Visit to Dr. Fairweather’s Myocarditis Research Laboratory

On Friday March 31st, some of the Myocarditis Foundation Board Members visited and toured the Myocarditis Research Laboratory of Dr. DeLisa Fairweather. It has been said that “A picture is worth a thousand words”, and that is so true.

To begin with, Dr. Fairweather conducted a presentation on her research of “Sex Differences as a Tool in Myocarditis Research”.

Why do more men develop Myocarditis and Dilated Cardiomyopathy (DCM)? Dr. Fairweather believes that males response to a virus cause worse myocarditis due to higher levels of testosterone.

She believes that an early diagnostic tool needs to be developed so that myocarditis can be detected before it goes to DCM. (1 to 3 months after myocarditis strikes is when DCM develops in animal models and most adults.) In children, DCM can happen happen quickly because they do not have a well developed immune system. Diagnosis by biopsy is difficult the further out from the initial infection you go because the inflammation is gone by then. The earlier the diagnosis is made, the better the outcome for the patient.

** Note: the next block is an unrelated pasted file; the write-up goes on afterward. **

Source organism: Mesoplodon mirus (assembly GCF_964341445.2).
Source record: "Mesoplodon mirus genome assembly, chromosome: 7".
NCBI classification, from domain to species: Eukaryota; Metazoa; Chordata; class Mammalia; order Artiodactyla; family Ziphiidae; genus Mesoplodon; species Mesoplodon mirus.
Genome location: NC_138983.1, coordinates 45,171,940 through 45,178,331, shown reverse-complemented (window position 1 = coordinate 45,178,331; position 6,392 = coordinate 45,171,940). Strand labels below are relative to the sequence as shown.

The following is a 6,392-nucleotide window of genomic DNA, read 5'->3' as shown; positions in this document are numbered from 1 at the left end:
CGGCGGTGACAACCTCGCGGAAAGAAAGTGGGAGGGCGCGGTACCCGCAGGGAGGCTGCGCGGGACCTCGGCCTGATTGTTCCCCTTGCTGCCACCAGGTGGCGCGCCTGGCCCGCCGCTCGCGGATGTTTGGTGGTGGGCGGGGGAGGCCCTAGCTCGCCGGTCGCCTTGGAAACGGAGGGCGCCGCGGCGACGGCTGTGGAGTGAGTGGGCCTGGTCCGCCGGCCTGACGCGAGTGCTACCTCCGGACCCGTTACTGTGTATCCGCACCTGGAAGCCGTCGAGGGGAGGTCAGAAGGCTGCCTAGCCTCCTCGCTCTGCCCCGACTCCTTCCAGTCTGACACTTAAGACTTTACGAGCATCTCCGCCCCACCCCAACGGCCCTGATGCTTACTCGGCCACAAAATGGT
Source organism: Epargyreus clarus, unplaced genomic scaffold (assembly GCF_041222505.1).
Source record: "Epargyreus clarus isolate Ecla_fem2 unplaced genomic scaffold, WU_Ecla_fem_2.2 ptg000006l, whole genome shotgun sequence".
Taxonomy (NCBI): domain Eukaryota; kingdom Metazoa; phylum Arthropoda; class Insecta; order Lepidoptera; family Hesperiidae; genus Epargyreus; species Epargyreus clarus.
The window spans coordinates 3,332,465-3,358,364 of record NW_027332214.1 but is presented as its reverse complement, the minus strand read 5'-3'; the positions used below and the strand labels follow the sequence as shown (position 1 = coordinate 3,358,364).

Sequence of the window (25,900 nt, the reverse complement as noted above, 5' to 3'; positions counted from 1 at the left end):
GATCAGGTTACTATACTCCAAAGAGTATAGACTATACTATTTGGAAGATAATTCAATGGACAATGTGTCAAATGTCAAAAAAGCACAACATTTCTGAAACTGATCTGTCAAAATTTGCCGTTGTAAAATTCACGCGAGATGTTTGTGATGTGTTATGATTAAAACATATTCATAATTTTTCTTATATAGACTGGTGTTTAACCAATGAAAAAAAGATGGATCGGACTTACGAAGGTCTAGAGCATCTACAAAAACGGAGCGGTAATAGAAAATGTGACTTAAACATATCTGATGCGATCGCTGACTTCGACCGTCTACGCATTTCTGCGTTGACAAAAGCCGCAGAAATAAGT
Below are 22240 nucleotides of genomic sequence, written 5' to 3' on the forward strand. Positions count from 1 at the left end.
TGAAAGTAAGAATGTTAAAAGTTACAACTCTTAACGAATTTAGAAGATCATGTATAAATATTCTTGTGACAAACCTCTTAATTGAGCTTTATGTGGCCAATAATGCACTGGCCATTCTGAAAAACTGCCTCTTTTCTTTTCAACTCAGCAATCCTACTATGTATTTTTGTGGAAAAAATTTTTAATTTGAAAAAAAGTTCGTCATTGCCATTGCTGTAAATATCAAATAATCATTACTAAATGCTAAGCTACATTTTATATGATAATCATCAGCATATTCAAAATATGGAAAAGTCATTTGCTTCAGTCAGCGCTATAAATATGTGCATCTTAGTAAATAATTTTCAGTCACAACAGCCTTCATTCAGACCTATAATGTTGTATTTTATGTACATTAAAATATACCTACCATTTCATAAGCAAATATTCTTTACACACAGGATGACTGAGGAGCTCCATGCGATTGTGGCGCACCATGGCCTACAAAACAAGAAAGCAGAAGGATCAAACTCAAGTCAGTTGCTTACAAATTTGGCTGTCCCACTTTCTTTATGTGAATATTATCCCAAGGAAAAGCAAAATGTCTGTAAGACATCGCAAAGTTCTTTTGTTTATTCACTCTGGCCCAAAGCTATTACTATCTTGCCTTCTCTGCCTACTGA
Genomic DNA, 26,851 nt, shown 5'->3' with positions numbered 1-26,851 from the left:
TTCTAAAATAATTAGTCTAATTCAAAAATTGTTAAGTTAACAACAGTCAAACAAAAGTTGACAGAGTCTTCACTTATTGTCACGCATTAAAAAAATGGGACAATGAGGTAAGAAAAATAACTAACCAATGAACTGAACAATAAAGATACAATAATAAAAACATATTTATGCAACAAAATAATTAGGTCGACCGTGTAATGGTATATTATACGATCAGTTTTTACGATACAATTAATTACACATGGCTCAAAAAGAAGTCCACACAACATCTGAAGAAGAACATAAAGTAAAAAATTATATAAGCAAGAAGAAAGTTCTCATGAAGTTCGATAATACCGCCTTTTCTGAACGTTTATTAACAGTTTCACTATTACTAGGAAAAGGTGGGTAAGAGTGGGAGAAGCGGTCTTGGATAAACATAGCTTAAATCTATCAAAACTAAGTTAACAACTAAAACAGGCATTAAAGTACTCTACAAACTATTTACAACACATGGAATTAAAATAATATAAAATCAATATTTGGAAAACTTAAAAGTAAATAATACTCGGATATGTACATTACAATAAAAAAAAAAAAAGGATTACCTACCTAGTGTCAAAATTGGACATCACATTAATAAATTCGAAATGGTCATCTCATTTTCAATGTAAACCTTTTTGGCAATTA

In her lab, they use animal and cell culture models to study how coxsackievirus leads to myocarditis and the mechanisms that can be targeted to diagnosis and treat the disease. It was amazing to see an echocardiogram being done on a mouse with the same machine that is used on humans. The probe is only fractionally smaller, but the skill that Dr. Bruno has working with them is nothing short of amazing!

They are so caring to the mice making sure that they are well cared for. In fact, the other labs at the Mayo Clinic wanted to know what they do in Dr. Fairweather’s lab that the mice are so happy, not stressed and produce proliferatly. Their model is now used in the other labs as the standard protocol for studying myocarditis.

Seeing each aspect of the research process shed a brighter light on how important each part of the process actually is. Many thanks to Dr. Fairweather, Dr. Bruno, Erica, Anneliese and Jennifer for sharing their very important pieces of the research puzzle with us.